10th Circuit Upholds Dismissal of Libel Suit Against Grisham, Other Authors

On Feb. 1, 2010, the 10th Circuit U.S. Court of Appeals upheld the dismissal of a libel suit against best-selling author John Grisham and several other authors who wrote about two men wrongfully convicted of murder and rape in Oklahoma.

In Peterson v. Grisham, 594 F.3d 723 (10th Cir. 2010), the appeals court found the authors' statements were protected by a state statute that prohibits libel claims against public officials unless the speaker falsely accuses the official of committing a crime.

The libel case stemmed from published works chronicling the ordeal of Ronald Williamson and Dennis Fritz, who were convicted in 1988 for a 1982 rape and murder in the rural town of Ada, Okla. Williamson and Fritz each spent 11 years in prison before they were exonerated when court-ordered DNA testing in 1999 revealed that hair and semen samples taken from the crime scene did not belong to them.

The exonerations served as the basis for two different books, a chapter in a third, and an afterword in a fourth. In each of these books, the writers strongly criticized the work of three men involved in the investigation and prosecution of the crime: former Pontotoc County District Attorney William Peterson; former Shawnee police officer Gary Rogers; and former state criminologist Melvin Hett, who testified at trial that the hair samples found at the crime scene belonged to Williamson and Fritz.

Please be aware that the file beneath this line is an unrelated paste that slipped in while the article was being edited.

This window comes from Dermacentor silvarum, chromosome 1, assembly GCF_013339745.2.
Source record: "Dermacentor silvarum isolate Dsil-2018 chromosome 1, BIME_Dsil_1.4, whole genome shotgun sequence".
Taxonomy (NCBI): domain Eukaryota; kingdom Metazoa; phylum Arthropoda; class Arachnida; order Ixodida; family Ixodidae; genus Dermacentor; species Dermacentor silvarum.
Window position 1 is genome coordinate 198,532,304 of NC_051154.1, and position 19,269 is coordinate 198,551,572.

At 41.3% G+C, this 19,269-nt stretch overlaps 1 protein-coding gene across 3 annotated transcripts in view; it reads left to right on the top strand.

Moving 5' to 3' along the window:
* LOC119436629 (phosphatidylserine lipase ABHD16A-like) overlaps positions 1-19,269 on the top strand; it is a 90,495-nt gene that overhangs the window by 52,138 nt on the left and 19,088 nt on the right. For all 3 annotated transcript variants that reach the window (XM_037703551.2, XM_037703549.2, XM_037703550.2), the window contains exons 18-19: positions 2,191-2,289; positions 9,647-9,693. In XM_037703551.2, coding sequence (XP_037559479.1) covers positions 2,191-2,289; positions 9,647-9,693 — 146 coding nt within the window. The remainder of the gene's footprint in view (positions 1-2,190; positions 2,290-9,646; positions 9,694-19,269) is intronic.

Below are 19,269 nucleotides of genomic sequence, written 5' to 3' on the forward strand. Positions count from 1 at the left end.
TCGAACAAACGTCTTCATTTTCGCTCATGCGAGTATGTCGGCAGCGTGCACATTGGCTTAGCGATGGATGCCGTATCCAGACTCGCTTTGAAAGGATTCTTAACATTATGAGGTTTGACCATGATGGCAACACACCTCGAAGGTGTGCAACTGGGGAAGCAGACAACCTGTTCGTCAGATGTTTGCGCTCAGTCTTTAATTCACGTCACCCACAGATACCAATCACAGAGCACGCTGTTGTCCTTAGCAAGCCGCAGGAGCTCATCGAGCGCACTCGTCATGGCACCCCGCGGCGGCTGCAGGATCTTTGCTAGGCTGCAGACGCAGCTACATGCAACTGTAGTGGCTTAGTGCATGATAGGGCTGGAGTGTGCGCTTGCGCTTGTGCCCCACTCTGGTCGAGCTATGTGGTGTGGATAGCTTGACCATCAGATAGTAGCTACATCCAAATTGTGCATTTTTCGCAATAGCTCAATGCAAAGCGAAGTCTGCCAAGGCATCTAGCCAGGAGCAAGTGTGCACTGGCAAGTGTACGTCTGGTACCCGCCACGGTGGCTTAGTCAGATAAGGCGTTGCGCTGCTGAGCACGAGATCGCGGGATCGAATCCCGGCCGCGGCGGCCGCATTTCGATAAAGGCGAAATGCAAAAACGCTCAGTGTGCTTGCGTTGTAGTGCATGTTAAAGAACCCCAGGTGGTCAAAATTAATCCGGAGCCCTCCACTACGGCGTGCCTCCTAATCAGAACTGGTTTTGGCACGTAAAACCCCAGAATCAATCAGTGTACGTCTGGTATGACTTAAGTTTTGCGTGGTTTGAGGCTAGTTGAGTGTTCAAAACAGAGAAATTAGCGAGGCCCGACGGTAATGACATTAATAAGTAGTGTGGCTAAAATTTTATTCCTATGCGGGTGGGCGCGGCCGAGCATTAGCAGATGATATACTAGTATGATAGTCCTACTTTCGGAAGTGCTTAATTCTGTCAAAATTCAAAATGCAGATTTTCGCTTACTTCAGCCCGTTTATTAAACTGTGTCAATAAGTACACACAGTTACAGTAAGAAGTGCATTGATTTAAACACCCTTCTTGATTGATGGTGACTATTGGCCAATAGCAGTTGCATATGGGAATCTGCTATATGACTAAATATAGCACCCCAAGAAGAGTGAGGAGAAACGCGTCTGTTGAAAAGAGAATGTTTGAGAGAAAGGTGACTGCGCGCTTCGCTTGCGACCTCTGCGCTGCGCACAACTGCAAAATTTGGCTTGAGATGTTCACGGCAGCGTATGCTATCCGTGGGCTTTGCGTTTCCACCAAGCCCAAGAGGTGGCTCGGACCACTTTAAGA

Grisham, best known for his fictional legal thrillers, used Williamson's experience to craft The Innocent Man, his first non-fiction work. In the book, Grisham criticized what he described as a broken criminal justice system that condones "bad police work, junk science, faulty eyewitness identifications, bad defense lawyers, lazy prosecutors, [and] arrogant prosecutors."

Fritz similarly criticized the public officials who helped secure his conviction in Journey Toward Justice, his personal account of the ordeal. Barry Scheck, Fritz's former attorney and a prominent anti-death penalty advocate, wrote the foreword to Journey Toward Justice, and also devoted a chapter of his 2003 book, Actual Innocence, to the wrongful convictions. Robert Mayer referred to the Williamson-Fritz case in the afterword of a new edition of his 1987 book The Dreams of Ada, which centered on a different murder investigation in the town of Ada.

After the publication of the books, Peterson, Rogers, and Hett filed suit against the authors and their publishing companies in U.S. District Court for the Eastern District of Oklahoma, alleging defamation, false light invasion of privacy, intentional infliction of emotional distress, and civil conspiracy. The plaintiffs claimed the authors and publishing companies engaged in "a massive joint defamatory attack" against them in an effort to abolish the death penalty.

The district court dismissed the lawsuit under Fed. R. Civ. P. 12(b)(6) for failing to state a claim upon which relief could be granted. "The wrongful convictions of Ron Williamson and Dennis Fritz must be discussed openly and with great vigor," district court Judge Ronald A. White wrote in dismissing the suit.